RHC: Even today, feminism remains a very complex topic, and there’s a great deal of confusion around it because it’s gone through, and continues to go through, many shifts, or rebirths, if you like. ‘Feminism’ is often treated as a ‘dirty’ word and terms such as ‘feminazi’ have been created to demonise women’s movements. I’ve spoken to many friends, both male and female, who won’t even entertain the idea of feminism because they don’t understand that in its most basic terms, it is simply a project to bring about equality between the sexes. I suppose that because there is so much confusion around the term, people often just believe what they have been told, and as a result are afraid to say anything other in order to avoid any nasty confrontation. But not Angela! Angela was a self-proclaimed feminist, hence why she uses the phrase ‘with the sisters’, suggesting she felt a sense of belonging within the feminist movement and identified with those involved. The problem is, feminism is not a clean cut ideology. It’s about choice: all human beings are different, all women are different; they have different needs, and therefore inevitably sometimes disagree. If an ideology that you truly believe in is challenged in some way, especially one like feminism where there has been a great deal of personal investment, it can often feel like a direct attack if another woman is seen to be ‘doing feminism wrong’. I think this was what Angela experienced: in saying that a pornographer such as Sade was actually a positive figure for women’s liberation was very unorthodox. To me, it proves the confidence that Angela had in her own beliefs about feminism, emphasising that there is no single right or wrong way to approach it.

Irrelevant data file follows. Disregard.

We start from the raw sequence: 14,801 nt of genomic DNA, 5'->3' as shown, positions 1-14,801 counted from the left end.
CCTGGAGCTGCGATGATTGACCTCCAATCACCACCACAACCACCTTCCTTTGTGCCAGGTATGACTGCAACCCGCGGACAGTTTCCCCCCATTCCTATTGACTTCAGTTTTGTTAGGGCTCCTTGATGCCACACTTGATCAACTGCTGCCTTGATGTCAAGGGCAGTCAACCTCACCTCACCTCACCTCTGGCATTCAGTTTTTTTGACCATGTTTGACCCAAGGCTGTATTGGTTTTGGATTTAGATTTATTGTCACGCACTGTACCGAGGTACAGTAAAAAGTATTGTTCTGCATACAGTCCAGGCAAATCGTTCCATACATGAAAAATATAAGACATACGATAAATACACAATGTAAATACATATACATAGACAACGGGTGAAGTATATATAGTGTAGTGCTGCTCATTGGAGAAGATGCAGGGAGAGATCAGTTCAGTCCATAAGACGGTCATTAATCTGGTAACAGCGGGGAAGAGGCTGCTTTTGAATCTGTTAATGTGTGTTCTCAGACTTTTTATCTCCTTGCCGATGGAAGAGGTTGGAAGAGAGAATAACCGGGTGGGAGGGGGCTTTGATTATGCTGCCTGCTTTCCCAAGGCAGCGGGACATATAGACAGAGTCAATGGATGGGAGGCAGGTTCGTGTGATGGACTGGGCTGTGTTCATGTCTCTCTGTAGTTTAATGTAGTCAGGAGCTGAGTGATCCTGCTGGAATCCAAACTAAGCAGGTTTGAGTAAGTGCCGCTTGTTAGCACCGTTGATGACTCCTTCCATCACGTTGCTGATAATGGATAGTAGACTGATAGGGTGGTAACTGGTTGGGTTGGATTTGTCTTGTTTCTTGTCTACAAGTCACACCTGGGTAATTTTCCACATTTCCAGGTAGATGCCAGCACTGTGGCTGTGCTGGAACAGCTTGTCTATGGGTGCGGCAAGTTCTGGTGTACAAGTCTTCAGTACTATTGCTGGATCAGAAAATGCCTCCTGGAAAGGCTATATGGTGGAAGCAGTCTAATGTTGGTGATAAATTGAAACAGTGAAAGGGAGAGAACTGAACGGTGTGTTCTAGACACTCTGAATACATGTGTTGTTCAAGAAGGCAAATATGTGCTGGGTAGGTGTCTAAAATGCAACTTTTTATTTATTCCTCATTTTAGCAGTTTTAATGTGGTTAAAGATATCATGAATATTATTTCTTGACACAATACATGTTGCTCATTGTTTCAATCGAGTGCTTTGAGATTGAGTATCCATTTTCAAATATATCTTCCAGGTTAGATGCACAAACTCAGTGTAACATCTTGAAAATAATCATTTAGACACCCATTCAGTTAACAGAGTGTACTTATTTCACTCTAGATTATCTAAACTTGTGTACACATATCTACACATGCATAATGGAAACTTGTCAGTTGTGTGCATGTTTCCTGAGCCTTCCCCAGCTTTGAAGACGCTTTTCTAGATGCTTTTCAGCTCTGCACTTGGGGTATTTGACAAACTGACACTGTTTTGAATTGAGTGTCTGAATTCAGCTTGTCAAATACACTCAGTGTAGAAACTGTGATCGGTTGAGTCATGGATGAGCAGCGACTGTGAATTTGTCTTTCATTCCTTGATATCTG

“As a PhD student, the progression of your research is ultimately down to you, and so both a good support network and a helpful set of resources are essential.”
CS: As a young scholar, what do you see as the challenges of doctoral research? What resources and support have you found useful so far?
RHC: As a doctoral student, you are very much ‘on your own’, by which I mean you are the only person working on a particular aspect of research, and at times the process can seem both daunting and isolating. As an undergraduate, and even a Master’s student, you have the constant support of your peers with whom you share lectures, seminars, and study groups. As a PhD student, the progression of your research is ultimately down to you, and so both a good support network and a helpful set of resources are essential. I’m so fortunate to have the support of an excellent supervisor, who is there to offer constant guidance, should I need it, but their time is precious and must be distributed evenly. As well as a supportive supervisor, what I also feel is extremely important to a PhD student is communicating with other doctoral candidates, not necessarily with those with the same research interests. It is always a comfort knowing that you have people you can talk to who are going through the same process and who can sympathise and offer help for any challenges you may face. However, I have been fortunate enough to become a member of Angela Carter Online, a group dedicated to the wonderful world of Angela Carter with members who range from avid fans of her work to esteemed scholars, and it is a great feeling knowing there is a friendly and helpful resource directly relevant to the research I am undertaking.
Rosie Hordon-Clark is a second-year PhD student at Dublin City University, Ireland, and whose research focuses on the relationship between Angela Carter and feminism. Her doctoral thesis is informed by a biographical study of Carter’s life, in particular drawing on archival material held at the British Library, and examines the importance of Carter’s work for contemporary debates around feminism. Having been a fan of Carter’s for many years prior to beginning her doctorate, she was delighted when she was able to combine her love for all things Angela Carter with her passionate interest in feminism to form the basis of her PhD research. In her free time, Rosie can be found enjoying the outdoors on a farmyard near her hometown of Sunderland, riding her horse and walking her dog.